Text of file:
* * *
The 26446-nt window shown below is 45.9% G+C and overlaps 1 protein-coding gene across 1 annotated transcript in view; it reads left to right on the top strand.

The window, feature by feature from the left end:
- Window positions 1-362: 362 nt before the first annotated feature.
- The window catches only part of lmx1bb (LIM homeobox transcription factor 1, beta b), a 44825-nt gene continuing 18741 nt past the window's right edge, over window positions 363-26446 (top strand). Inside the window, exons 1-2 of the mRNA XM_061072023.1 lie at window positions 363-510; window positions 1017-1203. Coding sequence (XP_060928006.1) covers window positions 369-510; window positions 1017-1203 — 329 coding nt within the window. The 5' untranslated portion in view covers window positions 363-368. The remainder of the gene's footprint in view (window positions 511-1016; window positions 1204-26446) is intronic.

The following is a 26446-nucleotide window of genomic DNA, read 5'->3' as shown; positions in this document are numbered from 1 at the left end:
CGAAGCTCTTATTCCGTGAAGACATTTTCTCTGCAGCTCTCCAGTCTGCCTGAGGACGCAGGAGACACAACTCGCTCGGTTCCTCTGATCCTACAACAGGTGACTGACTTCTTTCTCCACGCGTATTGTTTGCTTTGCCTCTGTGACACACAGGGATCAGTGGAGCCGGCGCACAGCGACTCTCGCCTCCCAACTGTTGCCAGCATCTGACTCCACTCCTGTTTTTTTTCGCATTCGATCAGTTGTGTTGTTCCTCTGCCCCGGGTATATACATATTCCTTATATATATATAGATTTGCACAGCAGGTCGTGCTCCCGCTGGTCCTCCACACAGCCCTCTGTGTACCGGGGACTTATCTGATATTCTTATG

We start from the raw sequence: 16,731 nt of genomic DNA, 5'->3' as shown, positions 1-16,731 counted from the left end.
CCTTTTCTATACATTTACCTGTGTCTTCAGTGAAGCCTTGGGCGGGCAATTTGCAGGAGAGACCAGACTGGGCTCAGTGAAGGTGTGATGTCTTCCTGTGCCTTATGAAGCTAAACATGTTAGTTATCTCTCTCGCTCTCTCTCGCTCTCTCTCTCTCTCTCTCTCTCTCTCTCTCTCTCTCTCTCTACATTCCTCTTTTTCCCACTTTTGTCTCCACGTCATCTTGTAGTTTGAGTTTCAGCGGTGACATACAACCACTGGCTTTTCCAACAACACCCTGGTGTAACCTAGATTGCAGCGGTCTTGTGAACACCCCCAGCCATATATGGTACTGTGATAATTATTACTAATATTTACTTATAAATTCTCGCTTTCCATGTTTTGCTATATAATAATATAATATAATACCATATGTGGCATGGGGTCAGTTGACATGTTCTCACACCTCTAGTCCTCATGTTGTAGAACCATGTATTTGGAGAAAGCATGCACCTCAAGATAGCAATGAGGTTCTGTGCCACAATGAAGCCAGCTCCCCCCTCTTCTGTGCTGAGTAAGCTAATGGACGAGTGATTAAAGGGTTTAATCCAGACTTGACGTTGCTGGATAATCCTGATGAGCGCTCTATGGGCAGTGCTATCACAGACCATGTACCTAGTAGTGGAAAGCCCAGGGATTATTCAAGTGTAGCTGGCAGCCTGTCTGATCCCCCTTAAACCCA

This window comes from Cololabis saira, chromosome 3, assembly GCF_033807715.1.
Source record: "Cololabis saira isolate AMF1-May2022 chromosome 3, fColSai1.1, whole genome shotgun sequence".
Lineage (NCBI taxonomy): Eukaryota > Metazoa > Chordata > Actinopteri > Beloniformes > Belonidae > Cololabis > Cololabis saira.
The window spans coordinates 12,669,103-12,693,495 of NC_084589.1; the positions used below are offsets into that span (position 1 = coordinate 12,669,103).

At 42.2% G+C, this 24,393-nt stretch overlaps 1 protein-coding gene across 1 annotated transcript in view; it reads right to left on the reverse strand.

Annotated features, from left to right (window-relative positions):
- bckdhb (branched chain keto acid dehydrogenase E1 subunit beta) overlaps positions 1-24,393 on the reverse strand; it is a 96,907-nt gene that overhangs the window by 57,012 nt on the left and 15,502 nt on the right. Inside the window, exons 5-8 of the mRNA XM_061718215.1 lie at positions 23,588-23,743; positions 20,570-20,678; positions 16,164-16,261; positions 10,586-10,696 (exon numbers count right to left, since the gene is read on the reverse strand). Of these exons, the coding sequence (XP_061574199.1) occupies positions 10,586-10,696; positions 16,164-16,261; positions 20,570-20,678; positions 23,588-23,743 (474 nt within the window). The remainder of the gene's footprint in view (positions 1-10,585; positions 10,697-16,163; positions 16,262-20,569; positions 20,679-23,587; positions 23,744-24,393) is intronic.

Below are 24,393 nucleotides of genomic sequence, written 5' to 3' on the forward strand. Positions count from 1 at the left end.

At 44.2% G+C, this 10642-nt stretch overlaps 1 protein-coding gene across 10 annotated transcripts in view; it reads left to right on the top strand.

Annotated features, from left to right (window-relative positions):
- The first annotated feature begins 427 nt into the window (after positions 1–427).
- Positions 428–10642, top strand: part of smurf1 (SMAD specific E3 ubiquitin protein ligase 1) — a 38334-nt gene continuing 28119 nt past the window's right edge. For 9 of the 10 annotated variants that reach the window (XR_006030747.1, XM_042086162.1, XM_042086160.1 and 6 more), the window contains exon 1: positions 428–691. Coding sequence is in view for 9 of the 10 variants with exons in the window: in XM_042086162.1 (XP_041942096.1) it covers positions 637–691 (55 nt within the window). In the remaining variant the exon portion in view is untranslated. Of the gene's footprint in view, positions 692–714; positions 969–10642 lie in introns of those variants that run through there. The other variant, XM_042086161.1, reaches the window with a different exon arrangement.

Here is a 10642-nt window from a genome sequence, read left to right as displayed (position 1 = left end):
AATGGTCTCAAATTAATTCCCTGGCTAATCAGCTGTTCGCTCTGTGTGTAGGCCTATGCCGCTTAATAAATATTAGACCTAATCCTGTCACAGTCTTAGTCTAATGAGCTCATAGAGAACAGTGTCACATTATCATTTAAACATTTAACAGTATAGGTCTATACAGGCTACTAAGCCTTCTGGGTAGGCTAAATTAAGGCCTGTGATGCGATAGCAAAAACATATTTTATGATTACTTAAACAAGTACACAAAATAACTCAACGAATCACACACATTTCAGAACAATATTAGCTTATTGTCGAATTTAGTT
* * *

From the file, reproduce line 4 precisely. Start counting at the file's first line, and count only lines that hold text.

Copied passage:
- The window catches only part of lmx1bb (LIM homeobox transcription factor 1, beta b), a 44825-nt gene continuing 18741 nt past the window's right edge, over window positions 363-26446 (top strand). Inside the window, exons 1-2 of the mRNA XM_061072023.1 lie at window positions 363-510; window positions 1017-1203. Coding sequence (XP_060928006.1) covers window positions 369-510; window positions 1017-1203 — 329 coding nt within the window. The 5' untranslated portion in view covers window positions 363-368. The remainder of the gene's footprint in view (window positions 511-1016; window positions 1204-26446) is intronic.